Therefore, I am not sure what, specifically, you are referring to by saying "Ryanair was not in good shape".

I wrote they aren't in good shape.

Obv, I don't see them anywhere near bankruptcy. But they have a lot on their plate right now. Pilots and crews which are unhappy with working conditions and salaries; FR is strongly affected by the uncertainties (and possibly massive changes) required due to Brexit; they have an all 737 fleet with lots of MAX aircraft on order, thus they suffer considerably under the grounding.

They're also in bad shape in the sense that their profits are shrinking.

So I think they will not purchase an airline as big as DE which represents like 50% of Thomas Cook's aviation branch outright. I find it more likely DE's competitors let DE go into liquidation. Then, some of these competitors could selectively purchase/lease planes and take on some crews.

-----

EDIT: I guess I forgot about TUI. I could imagine TUI buying some of Thomas Cook's airlines outright.

Concerto Sep 23, 19 3:12 am

Sorry irishguy28, I wasn't very clear again. It was indeed in reference to a comment from speed.skater but it doesn't matter so much now, I suppose. My recent experiences with Ryanair have been pretty good, actually, friendly crews and decent flights. But last week my SXF-CGN flight picked up a 65 minute delay, which I thought was unusual for Ryanair (operated by MALTA AIR in this case).

Have you seen and heard on the Beeb the statement given by Thomas Cook chief Peter Fankhauser?? What planet does he come from? I have to say, just the look of him and the demeanour does not inspire confidence. Nothing to do with actual facts, I know, just a feeling.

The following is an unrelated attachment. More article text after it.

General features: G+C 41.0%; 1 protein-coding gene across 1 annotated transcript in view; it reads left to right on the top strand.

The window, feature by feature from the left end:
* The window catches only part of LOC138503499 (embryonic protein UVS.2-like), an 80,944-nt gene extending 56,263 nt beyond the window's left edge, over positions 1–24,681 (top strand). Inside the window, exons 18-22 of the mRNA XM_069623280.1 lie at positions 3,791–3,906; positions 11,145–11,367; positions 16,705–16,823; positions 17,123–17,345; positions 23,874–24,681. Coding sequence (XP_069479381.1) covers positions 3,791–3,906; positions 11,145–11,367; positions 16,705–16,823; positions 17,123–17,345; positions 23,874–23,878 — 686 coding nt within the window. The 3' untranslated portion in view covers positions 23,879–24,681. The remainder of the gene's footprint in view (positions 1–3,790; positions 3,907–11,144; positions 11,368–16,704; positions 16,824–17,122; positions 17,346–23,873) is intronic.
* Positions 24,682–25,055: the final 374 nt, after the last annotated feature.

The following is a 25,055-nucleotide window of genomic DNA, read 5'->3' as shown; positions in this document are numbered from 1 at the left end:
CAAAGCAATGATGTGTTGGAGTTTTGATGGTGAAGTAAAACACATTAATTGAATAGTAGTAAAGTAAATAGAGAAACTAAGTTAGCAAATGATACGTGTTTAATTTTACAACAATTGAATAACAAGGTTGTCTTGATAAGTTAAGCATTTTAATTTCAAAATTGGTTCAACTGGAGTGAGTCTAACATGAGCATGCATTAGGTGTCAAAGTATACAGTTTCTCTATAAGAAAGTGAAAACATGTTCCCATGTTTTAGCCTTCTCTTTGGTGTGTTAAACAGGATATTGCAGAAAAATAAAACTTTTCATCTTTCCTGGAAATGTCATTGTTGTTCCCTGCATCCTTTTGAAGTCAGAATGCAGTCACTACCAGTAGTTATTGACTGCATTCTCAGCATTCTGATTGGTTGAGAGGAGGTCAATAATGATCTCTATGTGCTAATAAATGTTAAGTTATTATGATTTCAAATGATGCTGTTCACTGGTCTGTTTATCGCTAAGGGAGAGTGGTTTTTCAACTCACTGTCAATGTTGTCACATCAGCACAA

And what about the story of holiday makers almost being held hostage in some Tunisian hotel in lieu of payment, probably an exaggeration, but just one of a number of stories reported by the BBC? A repatriation of this size won't go through without some issues along the way, that's for sure. And I'm not sure the public, despite their purported love of the Thomas Cook brand, will be so understanding about all the chaos.

warakorn Sep 23, 19 4:40 am

If the German government committed taxpayer's money to DE, I'd become very angry.
It is not the job of the government to bail out failing businesses.
There is too much capacity in Europe at the moment. The weakest ones will fail.

It's quite unfair towards travel agencies/tour operators/airlines, who have run a better business.

I assume that DE won't operate for much longer, since they are not allowed to carry any Thomas Cook/Bucher Reisen/Neckermann/÷ger Tours packaged tour passengers to their holiday destination. Moreover, DE won't receive any money from its parent company and tour operators (Thomas Cook/Bucher Reisen/Neckermann/÷ger Tours), in case these tour operators declare bankcruptcy.